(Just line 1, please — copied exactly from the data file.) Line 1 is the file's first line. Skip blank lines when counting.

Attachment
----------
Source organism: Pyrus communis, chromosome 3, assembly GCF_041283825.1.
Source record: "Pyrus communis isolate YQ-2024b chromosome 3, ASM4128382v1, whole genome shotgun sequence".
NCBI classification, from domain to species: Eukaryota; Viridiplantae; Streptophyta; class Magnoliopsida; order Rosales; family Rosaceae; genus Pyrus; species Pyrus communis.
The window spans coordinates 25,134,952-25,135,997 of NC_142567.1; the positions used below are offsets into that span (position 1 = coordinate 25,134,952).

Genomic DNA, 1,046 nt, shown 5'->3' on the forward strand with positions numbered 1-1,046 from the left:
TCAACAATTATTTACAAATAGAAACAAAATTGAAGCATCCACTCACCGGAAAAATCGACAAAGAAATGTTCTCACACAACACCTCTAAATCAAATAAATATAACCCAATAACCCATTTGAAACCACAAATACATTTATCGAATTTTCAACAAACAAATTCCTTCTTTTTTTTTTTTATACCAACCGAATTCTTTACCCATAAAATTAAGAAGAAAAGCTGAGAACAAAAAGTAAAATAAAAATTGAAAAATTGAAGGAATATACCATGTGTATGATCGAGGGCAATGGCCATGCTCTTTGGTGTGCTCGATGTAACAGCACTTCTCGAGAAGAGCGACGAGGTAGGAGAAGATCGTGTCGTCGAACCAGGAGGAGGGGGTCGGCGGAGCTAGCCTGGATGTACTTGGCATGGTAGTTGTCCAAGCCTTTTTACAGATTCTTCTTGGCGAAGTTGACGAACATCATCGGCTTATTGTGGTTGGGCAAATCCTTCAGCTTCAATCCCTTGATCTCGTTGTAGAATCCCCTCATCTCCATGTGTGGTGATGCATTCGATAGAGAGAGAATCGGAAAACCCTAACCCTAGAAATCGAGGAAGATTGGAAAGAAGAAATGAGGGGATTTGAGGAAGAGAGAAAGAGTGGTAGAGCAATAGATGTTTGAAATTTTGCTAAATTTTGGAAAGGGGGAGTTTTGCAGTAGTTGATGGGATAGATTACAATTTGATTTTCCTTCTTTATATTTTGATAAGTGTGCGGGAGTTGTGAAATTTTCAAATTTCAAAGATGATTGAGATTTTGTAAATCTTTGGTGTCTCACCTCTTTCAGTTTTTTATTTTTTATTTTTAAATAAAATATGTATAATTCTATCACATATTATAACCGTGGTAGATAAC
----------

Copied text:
Source organism: Pyrus communis, chromosome 3, assembly GCF_041283825.1.